For a decade in front of more than 80,000 fans at the Pontiac Silverdome, Detroit Lions running back Barry Sanders took care of business with the football in his hands. The Pro Football Hall of Famer had more than 1,000 rushing yards in each of his 10 seasons and was named he NFL Most Valuable Player in 1997.
Following the 1998 season, Sanders shocked the football world by announcing his retirement. He was still in his prime and 1,458 yards away from breaking the all-time rushing record set by Walter Payton at 16,726 yards.
In "Bye Bye Barry," Sanders explores his career and the decision behind his retirement. The 92-minute documentary premieres Tuesday at 7 p.m. ET on Amazon Prime and stars notable Lions fan Eminem.
Sanders did it all as a college and professional athlete. With Mike Gundy as his quarterback at Oklahoma State, Sanders won the Heisman Trophy over Troy Aikman while rushing for a then-national record 2,628 yards.
With the Lions, Sanders was a 10-time Pro Bowler who led the NFL in rushing four times and had 15,269 career rushing yards. In 1991, he led the Lions to their first NFC Championship game appearance since Bobby Layne was quarterback in 1957.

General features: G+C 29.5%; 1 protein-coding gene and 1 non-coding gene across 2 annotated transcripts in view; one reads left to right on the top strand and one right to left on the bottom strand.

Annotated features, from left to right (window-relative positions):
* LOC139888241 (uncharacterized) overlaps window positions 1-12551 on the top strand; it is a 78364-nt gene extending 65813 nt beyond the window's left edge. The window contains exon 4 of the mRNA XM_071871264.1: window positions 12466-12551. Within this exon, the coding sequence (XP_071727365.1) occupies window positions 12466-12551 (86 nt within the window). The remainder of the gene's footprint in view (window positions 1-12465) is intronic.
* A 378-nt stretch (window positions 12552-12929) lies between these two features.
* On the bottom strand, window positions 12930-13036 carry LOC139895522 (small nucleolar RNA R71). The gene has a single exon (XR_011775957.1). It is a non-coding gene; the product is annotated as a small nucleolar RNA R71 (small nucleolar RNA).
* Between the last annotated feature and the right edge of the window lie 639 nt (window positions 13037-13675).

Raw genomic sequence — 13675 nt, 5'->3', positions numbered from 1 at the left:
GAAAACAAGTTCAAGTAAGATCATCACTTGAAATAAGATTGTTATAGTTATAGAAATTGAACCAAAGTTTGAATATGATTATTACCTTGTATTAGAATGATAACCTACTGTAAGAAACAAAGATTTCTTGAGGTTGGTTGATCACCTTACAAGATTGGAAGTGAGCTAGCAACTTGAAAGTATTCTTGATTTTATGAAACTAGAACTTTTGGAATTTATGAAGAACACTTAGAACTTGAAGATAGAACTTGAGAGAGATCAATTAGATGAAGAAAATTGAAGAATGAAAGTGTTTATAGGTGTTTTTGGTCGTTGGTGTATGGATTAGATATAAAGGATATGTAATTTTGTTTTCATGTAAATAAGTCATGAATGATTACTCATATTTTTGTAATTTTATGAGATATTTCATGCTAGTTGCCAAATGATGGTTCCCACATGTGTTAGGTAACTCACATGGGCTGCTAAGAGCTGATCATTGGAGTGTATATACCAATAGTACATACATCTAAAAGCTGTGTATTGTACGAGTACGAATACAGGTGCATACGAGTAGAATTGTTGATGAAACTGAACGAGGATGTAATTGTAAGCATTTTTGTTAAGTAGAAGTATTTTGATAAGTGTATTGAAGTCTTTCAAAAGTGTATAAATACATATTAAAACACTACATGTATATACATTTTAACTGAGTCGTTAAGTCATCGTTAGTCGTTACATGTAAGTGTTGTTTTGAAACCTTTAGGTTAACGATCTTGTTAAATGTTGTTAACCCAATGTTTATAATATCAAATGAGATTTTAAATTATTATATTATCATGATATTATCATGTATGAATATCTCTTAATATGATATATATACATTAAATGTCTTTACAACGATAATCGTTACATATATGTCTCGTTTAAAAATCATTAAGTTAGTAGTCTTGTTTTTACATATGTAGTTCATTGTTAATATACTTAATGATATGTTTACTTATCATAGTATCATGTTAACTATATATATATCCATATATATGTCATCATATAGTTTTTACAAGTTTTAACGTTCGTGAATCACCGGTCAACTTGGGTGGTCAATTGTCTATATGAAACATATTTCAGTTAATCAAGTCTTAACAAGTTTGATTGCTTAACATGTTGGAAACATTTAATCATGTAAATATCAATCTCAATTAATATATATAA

But in high school at North (Wichita, Kan.)
, he struggled to get on the field as a running back. According to BarrySanders.com
, Sanders "dreamed of playing running back" but "he only played defensive back most of his high school career."
Sanders was labeled as an undersized back and wasn't a starter at tailback as a junior due to future Chicago Bears draft pick and older brother Byron Sanders running the rock.
Byron was a year older then Barry and eventually landed at Northwestern where he was a 1,000-yard rusher in 1988, the same year Barry won the Heisman.
When Barry's senior year of high school began, North had a new coach and Barry still wasn't the starting tailback despite his brother graduating. Then after the third game, the starting tailback was suspended and Barry got his shot. He took full advantage, dashing for 274 yards and four touchdowns in the next game. He never relinquished the job and in seven games that year he averaged 10.2 yards per carry with 1,417 yards and 17 touchdowns.
Oklahoma State was one of four schools to offer him a scholarship.
Today his son Noah Sanders
is carving out a high school career of his own at Groves (Beverly Hills, Mich.)
. As a junior, the 5-foot-11 running back had some big games for the Falcons, who went 6-4.
On 71 carries, Noah averaged had 401 yards and seven touchdowns. On Sept. 14 in a 42-35 loss against Southfield Arts & Tech (Southfield), he ran for 142 rushing yards and three touchdowns.
In the season finale against Seaholm (Birmingham), the younger Sanders excelled in multiple facets of the game by rushing for a score and catching a touchdown pass in a 56-49 shootout loss. Noah took an unofficial visit to Ohio State in October and has an offer from Toledo.